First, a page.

While claiming her goal is to ensure tolerance, Rossman-Benjamin has been caught on video spouting racist statements against students involved in Palestine activism.


But Rossman-Benjamin’s latest effort to stifle free speech faced considerable, and apparently decisive, pushback.

This included a petition from SJP-West and a letter from UAW 2865 (the labor union for graduate students and workers at UC campuses) to UC President Napolitano.

On 7 July, members of SJP West, UAW 2865, Jewish Voice for Peace and several civil rights groups along with UC students, faculty and staff protested outside the UC Office of the President in Oakland.

They delivered a petition from Jewish Voice for Peace with more than 4,000 signatures.

There were also letters and statements from civil and legal defense groups Palestine Legal and FIRE, the Foundation for Individual Rights in Education.

Remarkably, pro-Israel activist Kenneth Stern, a lead author of what became the State Department’s definition, opposed official adoption, saying it “would do more harm than good.”

While backing the substance of the definition, Stern feared that turning it into an officially enforced “speech code” would portray Jews – who he conflates with Zionists – as supporting repression of “sacred values” such as free speech for the sake of Israel. This, he warned, could even end up fueling anti-Semitism.

Going mainstream

Even the Los Angeles Times editorialized that the State Department definition would be a “constitutionally dubious” threat to the “free-speech provisions of the First Amendment.”

“Would pro-Palestinian students who mounted a protest against Israeli policies in the West Bank be judged anti-Semites because they didn’t also demonstrate against repression in Egypt or Russia?” the Times asked. “What about a student who wanted to argue that Israel should be replaced by a nonsectarian state? Even those who find such a position unrealistic or undesirable might agree that it needn’t be driven by hatred for Jews.”

This editorial underscores that the backlash against Israel lobby efforts at campus censorship has gone mainstream.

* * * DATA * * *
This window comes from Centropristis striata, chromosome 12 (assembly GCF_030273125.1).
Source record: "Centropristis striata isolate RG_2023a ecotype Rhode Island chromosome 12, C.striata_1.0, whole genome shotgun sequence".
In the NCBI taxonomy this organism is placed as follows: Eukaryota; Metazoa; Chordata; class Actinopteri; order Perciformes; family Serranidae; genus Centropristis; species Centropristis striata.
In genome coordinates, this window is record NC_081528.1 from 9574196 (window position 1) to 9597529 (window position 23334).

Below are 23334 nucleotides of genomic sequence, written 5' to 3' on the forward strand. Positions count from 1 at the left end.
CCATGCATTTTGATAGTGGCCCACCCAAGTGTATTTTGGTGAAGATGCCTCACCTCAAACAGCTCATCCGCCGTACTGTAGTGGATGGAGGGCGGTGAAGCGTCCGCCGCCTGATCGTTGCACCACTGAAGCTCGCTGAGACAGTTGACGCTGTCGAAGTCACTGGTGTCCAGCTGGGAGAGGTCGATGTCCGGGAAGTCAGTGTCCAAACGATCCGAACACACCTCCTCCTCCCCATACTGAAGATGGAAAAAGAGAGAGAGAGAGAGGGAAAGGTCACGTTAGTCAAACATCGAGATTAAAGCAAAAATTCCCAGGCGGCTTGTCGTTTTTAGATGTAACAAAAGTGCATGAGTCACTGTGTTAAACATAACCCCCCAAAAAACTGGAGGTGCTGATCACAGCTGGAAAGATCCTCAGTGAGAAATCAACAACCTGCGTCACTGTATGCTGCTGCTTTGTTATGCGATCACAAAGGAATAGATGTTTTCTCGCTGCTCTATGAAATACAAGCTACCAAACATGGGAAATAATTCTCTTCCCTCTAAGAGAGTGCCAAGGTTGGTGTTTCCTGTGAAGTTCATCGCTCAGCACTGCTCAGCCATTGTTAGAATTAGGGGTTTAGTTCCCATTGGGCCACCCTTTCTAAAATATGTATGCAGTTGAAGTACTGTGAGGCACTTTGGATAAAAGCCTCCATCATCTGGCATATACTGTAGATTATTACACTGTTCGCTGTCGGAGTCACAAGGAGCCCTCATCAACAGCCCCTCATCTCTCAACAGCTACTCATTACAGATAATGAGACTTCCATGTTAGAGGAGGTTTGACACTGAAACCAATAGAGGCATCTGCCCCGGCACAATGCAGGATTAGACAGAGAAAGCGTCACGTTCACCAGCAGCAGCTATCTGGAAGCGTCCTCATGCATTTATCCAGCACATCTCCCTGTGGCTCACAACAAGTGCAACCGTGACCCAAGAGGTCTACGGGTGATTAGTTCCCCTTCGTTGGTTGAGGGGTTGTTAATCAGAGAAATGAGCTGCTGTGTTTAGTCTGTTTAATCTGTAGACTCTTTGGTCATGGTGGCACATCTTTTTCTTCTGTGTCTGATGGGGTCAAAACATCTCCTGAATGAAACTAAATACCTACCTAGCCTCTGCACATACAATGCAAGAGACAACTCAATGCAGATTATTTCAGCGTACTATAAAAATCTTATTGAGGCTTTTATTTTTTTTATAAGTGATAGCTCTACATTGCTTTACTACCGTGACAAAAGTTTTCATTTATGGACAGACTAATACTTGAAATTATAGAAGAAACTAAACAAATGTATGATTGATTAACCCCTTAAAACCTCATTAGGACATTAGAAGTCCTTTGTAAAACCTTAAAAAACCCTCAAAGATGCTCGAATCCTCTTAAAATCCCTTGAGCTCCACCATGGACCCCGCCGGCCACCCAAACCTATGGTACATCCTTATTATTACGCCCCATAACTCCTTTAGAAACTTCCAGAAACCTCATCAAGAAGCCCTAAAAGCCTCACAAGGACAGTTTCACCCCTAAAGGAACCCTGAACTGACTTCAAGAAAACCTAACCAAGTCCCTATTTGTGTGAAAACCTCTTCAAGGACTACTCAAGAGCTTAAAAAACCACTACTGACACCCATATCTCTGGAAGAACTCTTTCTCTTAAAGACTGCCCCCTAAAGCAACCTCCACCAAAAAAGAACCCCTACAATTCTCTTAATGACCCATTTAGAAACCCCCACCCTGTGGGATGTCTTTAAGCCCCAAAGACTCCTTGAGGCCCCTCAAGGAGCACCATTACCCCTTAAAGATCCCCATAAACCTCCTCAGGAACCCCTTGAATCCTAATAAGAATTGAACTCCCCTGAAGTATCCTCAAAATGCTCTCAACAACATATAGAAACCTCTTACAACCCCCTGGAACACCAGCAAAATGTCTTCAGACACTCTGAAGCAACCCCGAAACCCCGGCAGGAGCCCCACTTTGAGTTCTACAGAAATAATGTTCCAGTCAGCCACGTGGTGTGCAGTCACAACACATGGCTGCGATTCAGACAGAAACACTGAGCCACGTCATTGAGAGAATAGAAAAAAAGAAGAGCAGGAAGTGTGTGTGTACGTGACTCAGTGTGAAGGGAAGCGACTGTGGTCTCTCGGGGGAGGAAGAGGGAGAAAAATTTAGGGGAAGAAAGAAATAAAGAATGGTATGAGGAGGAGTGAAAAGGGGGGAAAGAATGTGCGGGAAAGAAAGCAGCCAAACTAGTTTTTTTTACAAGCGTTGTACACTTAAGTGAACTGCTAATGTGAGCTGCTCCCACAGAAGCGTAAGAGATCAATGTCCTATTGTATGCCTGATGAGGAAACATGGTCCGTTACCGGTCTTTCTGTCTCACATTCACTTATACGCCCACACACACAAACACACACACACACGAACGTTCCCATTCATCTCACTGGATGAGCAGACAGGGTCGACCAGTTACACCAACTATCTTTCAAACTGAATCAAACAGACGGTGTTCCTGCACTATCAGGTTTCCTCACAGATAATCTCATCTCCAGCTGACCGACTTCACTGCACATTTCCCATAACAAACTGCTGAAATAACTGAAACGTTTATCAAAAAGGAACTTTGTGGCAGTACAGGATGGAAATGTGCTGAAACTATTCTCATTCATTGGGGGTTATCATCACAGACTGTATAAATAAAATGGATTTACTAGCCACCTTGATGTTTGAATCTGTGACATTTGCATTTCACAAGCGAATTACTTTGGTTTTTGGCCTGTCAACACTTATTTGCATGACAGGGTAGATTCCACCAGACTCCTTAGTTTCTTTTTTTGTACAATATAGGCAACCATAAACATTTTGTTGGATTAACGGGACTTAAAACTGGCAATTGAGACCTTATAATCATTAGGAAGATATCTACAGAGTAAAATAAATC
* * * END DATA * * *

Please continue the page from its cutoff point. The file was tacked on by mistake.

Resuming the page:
That too is a victory that will likely have repercussions far further afield than the University of California.




From a Zionist perspective, I'm happy it failed. If the definition were adopted, it would have unnecessarily raised SJP's profile and given them stuff to rant about in the Fall. Students would have been made aware that people who support Israel are trying to use the regents to contour the definition of free speech to their liking. This would be disastrous for Israel advocates who are trying to portray Israel as a liberal and enlightened cause.

Pro-Israel Jews can win by making their case and explaining why Israel deserves support. We don't need to censor other students.

The Israel lobby often likes the heavy-handed institutional approach. This is because the Jewish-American community is close to elites, the wealthy, politicians, and centers of power in the United States. However, this approach doesn't work as well at the grassroots.

Maybe this failure will show them that a top-down iron fist approach is not the only way.


"Maybe this failure will show them that a top-down iron fist approach is not the only way."

That's a judgement which ought to be conveyed to the military "authorities" who illegally occupy, colonise and collectively punish Palestine. Let's talk about the real iron fist.

And by the way, why does Israel deserve support?


I don't think there is any point for you and me to debate why Israel deserves support. We won't agree.

Iron fist is only way to conduct occupation. Issue is that there is an occupation, not the way it is conducted. And occupation can never be pleasant.